In my last blog, I shared information about the Veterinary Social Work Summit. Now, the event has happened, so I wanted to give an update. In my humble opinion, it was a great success!
Why? Well, attendance has grown by roughly 30 to 40 percent, and best of all, there was a great mix of people from both areas of expertise, veterinary medicine and social work. That resulted in greater collaboration and mixture of topics presented. They had numerous presentations on each one of the four basic cornerstones of Veterinary Social Work:
- Animal-assisted therapy (for "humans”)
- The link between animal and human abuse
- Pet loss and grief
- Compassion fatigue
Of course, my area is veterinary medicine, but I wanted to touch on the two most "non-veterinary” cornerstones to give you a glimpse into this special program.
Just briefly touching on the first cornerstone, most of us are familiar with animals that provide "therapy” to certain groups of people. It’s important to know that there are different types of therapy, and therefore different types of training, needed from different animals.
There are the sweet-tempered dogs who visit nursing homes, all the way to the highly trained dogs who assist people with a specific disability. Discussion at the Summit revolved around those different areas and the different training required by the animals … even the species of animal to choose! One perspective I learned at my first Summit is the necessity of a focus on the animal’s wellbeing while providing this help to humans.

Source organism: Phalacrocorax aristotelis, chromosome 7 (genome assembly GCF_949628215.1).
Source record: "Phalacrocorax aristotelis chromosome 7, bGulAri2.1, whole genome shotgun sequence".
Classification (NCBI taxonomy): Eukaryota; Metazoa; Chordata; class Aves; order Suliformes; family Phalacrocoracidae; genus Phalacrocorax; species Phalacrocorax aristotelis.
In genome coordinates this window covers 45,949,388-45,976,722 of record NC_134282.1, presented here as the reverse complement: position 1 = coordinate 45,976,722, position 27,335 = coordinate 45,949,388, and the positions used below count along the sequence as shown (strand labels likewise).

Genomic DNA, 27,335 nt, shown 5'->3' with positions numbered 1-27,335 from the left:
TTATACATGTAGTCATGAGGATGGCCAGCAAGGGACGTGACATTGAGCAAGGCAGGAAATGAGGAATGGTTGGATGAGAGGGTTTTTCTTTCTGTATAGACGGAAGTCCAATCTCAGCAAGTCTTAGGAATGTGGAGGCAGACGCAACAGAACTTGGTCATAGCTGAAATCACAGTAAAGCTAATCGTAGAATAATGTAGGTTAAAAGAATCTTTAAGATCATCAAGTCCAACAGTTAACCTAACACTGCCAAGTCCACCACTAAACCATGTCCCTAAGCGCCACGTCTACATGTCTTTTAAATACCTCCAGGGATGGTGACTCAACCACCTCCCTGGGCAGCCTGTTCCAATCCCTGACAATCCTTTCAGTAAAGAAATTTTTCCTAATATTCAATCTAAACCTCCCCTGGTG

The humans using animal assistants acknowledge that just like veterinary professionals can become weary of helping and the emotional and physical ramifications of doing this work, the animals need to be assessed and monitored to see what type of work is the best for them to provide based on their personalities, when they need a break while doing the work, and when they need to be retired. Physical and behavioral signs are recognized by social workers who work with animals.
Next, The Link (between animal and human abuse) has been widely documented; if someone abuses an animal, they are likely to also abuse humans (granted, this is very basic statement because my knowledge on the topic is simply superficial). So discussions revolved around issues such as: how to remove an animal from a home where women/children may be suffering from abuse and have been relocated, and where can that animal stay (with the family in a facility, or boarded elsewhere?); when animal abuse is suspected, who should the veterinary professional inform so that the family is checked to be sure human abuse is not happening (keeping in mind there are laws in some states that will need to be adhered to, regarding the responsibility of the veterinarian in this situation); when a social worker works with a client who is determined to have suffered abuse, should they or how would they ask about any pets in the home who may be victims as well; and other scenarios that can involve The Link.
Hopefully that helps you to know a little more about what this Master’s program in Veterinary Social Work is all about. We’ll look at the other two cornerstones in more detail, in the next two blogs.
For more information about the Veterinary Social Work Summit, click here.